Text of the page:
“But in the 1970s, the department turned away from educational practice”

Christopher Rufo

The process of shutting down the education department at University of Chicago was more orderly. The department’s pedigree was impressive: it was founded by reformer John Dewey and had been home to prominent scholars such as Bruno Bettelheim and William S. Gray, creator of the “Dick and Jane” reading series. But in the 1970s, the department turned away from educational practice and focused more on left-wing educational theory. Over time, the quality of academic work declined, and external funding began to dwindle. Finally, in 1996, after a formal review, the dean of the social science division, Richard Saller, recommended that the university close down the department, citing “uneven” research and “low expectations.” It was officially shuttered soon afterward.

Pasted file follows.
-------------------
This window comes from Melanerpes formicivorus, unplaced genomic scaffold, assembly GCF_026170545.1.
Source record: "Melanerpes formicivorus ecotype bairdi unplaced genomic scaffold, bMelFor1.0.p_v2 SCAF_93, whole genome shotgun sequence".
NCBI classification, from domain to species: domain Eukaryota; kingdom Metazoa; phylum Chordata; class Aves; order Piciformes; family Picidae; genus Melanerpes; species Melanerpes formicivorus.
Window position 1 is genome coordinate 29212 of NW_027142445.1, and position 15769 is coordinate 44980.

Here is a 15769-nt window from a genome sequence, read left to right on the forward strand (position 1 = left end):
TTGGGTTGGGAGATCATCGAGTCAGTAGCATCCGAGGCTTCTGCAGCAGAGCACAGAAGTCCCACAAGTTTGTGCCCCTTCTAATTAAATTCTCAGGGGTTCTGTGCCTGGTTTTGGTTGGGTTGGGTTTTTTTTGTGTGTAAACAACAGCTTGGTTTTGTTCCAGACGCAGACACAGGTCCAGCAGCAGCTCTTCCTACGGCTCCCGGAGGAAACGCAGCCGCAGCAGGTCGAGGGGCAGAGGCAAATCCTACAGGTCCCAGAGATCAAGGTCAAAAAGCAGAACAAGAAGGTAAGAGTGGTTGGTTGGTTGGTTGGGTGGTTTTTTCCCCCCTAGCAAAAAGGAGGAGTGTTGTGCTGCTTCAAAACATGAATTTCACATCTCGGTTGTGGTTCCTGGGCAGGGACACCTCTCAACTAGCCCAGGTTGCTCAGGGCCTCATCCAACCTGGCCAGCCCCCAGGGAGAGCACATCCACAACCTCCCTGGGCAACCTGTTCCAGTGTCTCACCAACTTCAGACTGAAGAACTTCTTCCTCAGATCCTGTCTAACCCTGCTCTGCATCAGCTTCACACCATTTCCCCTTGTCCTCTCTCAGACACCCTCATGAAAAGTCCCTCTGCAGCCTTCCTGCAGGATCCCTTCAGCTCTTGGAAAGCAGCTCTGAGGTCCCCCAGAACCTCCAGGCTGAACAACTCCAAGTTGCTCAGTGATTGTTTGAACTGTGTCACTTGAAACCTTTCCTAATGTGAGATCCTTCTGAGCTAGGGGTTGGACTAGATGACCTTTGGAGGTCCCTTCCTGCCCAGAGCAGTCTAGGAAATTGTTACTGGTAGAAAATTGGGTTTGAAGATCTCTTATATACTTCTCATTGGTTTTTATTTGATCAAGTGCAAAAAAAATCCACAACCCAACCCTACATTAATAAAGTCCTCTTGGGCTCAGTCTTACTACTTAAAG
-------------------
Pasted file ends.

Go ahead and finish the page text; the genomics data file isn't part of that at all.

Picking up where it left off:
These examples establish an important precedent: it is not a violation of “academic freedom” to close down ideologically captured or poor-performing academic departments; it is, to the contrary, part of the normal course of business. Legislators in states such as Florida and Texas, which will both be considering higher education reform this year, should propose the abolition of academic departments that have abandoned their missions in pursuit of shoddy scholarship and ideological activism.

It is time for the “victim’s revolution” to be met with a meaningful counter-revolution. Legislators have an opportunity to abolish academic programs, such as critical race theory, ethnic studies, queer theory, gender studies, and intersectionality, that do not contribute to the production of scholarly knowledge but serve as taxpayer-funded sinecures for activists who despise the values of the public whom they are supposed to serve.

Enough is enough. It is time for principled action, not fatalism and defeat. Conservatives have an opportunity to move beyond critique and enact meaningful reforms that will restore the pursuit of truth as the telos of America’s public universities.

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